From the Washington Post/ Star under “Social and Personal– Gay Season Open Until After Inauguration” pg E8[grumble] I bet their streets weren’t blocked[/grumble]

Mr. And Mrs. Thomas D. Schnopp entertained a number of friends at their residence, 318 Florida avenue northwest, last Monday evening, the occassion being a New Year’s party. During the evening a pleasing programme, consisting of vocal and instrumental solos, were rendered by well known talent. At 10:30 the assembled company repaired to the dining room, where a generous repast was served. The decorations consisted of palms, ferns, and cut flowers, the whole making a pretty effect. Those present were Mr. and Mrs. Frank Ruppert, Miss Florina Ruppert, Mr. John T. Schnopp, Mrs. Ellis, Mr. and Mrs. George Glorius, the Misses Glorius, …

Longtime readers may realize that the Glorius’ didn’t have far to walk. Barely 1 block. Also I wonder what kind of one hick town DC was if your little dinner party is getting reported. Today such a gathering would barely be noted as a noise complaint.
Speaking of history there is a newish blog/website about the criminal and quirky DC of the past.

Buy a church for your new home

This place has been on the market for a while and I do wish I could find a non MRIS picture, but 1641 4th St NW is up for sale. According to a 1957 study of NorthWest 1 churches, it served as a house church. That’s sort of like a storefront church, but instead of a store, worshipers used a house. Up until last year or two years ago, a small sign reading “Faith Temple” was near the door of this house.
A few years ago, I swear there were more of these little house churches around the hood. I remember years ago walking around 1st and Bates and hearing a woman preaching, well saying words loudly in a rhythm similar to preaching. That’s gone now. There is a house church on the corner of 3rd and P. The building looks nice and seems to be well kept every time I pass by. I do have a pciture of that.
The Redfin ad for 1641 4th St, the former Faith Temple, says it has the original wood floors and looking at the pictures it looks like it has a lot of original stuff. I can see how the layout can serve a small number of people.
Now that I think of it, I have attended an Eastern Orthodox service in a converted rowhouse in Columbia Heights. While there I was paying more attention to the fact they had chairs, than the normal, non-churchy windows. Depending on the size of the congregation, a house can work for worship purposes and neighbors like it if worship does not require drums, electric bass and amps.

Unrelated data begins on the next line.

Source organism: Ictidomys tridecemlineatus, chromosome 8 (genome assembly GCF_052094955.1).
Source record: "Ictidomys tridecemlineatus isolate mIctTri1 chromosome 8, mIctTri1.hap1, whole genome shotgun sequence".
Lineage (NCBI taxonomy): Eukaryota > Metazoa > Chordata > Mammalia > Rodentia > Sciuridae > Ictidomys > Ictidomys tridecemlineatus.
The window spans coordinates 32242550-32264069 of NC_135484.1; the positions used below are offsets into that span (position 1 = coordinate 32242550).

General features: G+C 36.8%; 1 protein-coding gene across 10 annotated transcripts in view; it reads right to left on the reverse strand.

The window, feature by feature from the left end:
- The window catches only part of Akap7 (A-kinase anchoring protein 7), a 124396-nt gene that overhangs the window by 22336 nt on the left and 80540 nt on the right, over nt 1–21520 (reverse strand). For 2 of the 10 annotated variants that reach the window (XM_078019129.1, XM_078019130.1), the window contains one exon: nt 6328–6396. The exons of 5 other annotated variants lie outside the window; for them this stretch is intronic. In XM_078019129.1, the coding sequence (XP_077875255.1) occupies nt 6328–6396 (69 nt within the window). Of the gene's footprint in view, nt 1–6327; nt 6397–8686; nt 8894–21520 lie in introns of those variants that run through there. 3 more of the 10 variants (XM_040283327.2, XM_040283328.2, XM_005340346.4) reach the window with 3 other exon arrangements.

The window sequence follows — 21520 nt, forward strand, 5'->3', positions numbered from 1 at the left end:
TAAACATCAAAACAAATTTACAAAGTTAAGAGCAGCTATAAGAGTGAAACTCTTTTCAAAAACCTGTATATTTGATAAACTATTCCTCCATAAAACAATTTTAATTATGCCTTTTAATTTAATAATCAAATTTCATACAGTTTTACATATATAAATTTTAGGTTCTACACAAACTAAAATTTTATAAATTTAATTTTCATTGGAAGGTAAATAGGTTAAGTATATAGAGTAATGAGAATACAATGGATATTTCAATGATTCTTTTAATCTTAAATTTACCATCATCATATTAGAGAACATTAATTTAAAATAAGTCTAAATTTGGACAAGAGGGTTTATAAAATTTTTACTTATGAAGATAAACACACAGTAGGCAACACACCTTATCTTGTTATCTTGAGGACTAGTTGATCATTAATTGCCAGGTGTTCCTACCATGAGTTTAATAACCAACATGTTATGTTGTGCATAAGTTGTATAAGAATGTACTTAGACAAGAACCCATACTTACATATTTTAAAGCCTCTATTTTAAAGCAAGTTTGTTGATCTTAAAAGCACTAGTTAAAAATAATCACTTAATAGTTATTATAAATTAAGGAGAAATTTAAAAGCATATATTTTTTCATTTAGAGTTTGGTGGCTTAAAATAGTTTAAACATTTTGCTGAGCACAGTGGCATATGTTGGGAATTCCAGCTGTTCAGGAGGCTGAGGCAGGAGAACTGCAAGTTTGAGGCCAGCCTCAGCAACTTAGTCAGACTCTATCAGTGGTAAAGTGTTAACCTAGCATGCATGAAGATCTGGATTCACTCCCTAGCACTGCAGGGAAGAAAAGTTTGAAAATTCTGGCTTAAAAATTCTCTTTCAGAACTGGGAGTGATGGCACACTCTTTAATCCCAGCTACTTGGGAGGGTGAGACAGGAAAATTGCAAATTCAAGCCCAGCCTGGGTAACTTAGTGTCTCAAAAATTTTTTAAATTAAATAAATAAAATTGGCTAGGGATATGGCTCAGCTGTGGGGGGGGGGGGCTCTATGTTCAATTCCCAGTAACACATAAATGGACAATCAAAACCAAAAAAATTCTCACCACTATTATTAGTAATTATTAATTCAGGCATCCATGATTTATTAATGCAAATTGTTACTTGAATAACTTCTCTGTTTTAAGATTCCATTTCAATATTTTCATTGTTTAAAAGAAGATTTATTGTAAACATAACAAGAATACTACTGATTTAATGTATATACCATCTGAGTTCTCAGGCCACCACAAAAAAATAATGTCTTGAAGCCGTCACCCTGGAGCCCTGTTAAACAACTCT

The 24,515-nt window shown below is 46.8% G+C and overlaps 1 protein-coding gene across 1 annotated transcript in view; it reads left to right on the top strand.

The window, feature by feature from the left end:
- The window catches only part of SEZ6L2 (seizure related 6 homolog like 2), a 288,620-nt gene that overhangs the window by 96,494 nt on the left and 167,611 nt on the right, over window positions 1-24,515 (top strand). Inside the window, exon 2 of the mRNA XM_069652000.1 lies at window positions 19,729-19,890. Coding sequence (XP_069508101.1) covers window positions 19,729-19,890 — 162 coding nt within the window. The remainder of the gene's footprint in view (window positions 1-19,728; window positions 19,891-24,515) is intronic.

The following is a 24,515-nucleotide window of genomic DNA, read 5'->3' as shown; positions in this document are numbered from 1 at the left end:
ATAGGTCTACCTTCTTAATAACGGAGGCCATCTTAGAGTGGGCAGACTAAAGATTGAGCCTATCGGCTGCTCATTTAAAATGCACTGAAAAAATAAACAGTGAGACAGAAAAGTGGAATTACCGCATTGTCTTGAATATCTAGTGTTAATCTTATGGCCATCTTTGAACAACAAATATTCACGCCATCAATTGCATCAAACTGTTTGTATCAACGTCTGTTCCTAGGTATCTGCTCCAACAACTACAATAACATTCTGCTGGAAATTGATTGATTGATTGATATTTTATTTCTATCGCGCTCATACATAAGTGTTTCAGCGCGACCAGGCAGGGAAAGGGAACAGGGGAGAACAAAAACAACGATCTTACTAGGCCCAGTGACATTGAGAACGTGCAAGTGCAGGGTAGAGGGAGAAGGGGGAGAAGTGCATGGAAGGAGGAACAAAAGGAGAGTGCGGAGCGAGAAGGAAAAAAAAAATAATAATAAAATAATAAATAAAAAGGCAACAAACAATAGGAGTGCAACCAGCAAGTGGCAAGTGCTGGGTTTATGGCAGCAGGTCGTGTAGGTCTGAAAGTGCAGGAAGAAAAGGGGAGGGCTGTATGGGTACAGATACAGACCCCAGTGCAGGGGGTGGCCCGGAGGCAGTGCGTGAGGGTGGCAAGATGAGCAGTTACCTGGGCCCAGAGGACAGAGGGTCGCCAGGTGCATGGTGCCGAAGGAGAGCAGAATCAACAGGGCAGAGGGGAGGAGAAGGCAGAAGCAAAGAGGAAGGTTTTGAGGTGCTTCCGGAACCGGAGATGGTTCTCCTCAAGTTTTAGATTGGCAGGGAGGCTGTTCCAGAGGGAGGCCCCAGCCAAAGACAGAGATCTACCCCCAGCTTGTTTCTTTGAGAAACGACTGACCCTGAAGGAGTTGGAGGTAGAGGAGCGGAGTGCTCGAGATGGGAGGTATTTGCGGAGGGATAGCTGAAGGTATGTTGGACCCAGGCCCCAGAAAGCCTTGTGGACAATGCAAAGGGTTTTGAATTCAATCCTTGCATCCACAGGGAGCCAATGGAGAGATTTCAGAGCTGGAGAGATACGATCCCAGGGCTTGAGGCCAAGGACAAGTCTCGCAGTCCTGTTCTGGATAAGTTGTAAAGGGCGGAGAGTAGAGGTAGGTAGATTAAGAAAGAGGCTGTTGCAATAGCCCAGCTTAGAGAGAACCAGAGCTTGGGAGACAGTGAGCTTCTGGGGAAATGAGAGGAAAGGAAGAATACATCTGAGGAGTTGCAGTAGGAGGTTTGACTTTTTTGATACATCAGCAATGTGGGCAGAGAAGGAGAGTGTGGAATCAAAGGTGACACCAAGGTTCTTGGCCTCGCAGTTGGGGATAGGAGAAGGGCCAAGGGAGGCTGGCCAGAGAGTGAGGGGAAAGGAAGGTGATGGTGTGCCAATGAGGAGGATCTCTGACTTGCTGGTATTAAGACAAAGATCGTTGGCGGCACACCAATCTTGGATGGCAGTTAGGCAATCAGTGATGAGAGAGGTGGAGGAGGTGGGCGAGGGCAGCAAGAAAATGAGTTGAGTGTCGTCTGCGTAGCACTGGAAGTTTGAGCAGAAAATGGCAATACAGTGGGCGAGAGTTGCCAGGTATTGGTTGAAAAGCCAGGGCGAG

DC Police Districts

DcPoliceDistricts.jpgIf you can make this map out, it is the police districts for the city, circa 1900-1950-ish. I’m betting 1930. This is once again another sad tale of where I copy stuff and completely fail to note where I got it from exactly.
I know this much, I got it from the Census. The image is sitting on my computer in PDF form and the dates and all sorts of wonderful information would be revealed if I could remember what folder on what drive it sits.

If you see me, give me .50c

There is research I can do for free, and nearly free. Following the chatter on the Eckington list about I went to look at the 1929 city directory for eye-talian names. Well, it cost me two quarters to get a sheet copied properly. I’m annoyed, ’cause that’s kinda pricey. I’m okay with a dime a copy, .15 cents a copy, but not a quarter a copy, especially when the copier cuts off a lot on the 1st try.
Anyway, I’m not listing all the names, nor am I scanning it anytime soon. But yes, there were Italians on North Capitol, if I go by names. There were some non-Italian names like Charles Quong, laundryman, at 1518 and H. Lee another laundryperson at 1412. But you want Italian examples. Don’t you? Ok. At 1410 N. Cap lived Carmelo Puleo, 1420 Venuto Salvatore, and at 1416 Fortunato Figliozzi, a barber. As far as I can tell the other two guys were shiftless unemployed layabouts.
Just as a tad of info if you’re looking at the 1930 census Mr. Quong is in the 42nd Enumeration district, page 11B, roll 293. Puleo or Pulis (as listed in 1930 census) is in enumeration district 39, and must have had some employment to take care of those 4 kids of his.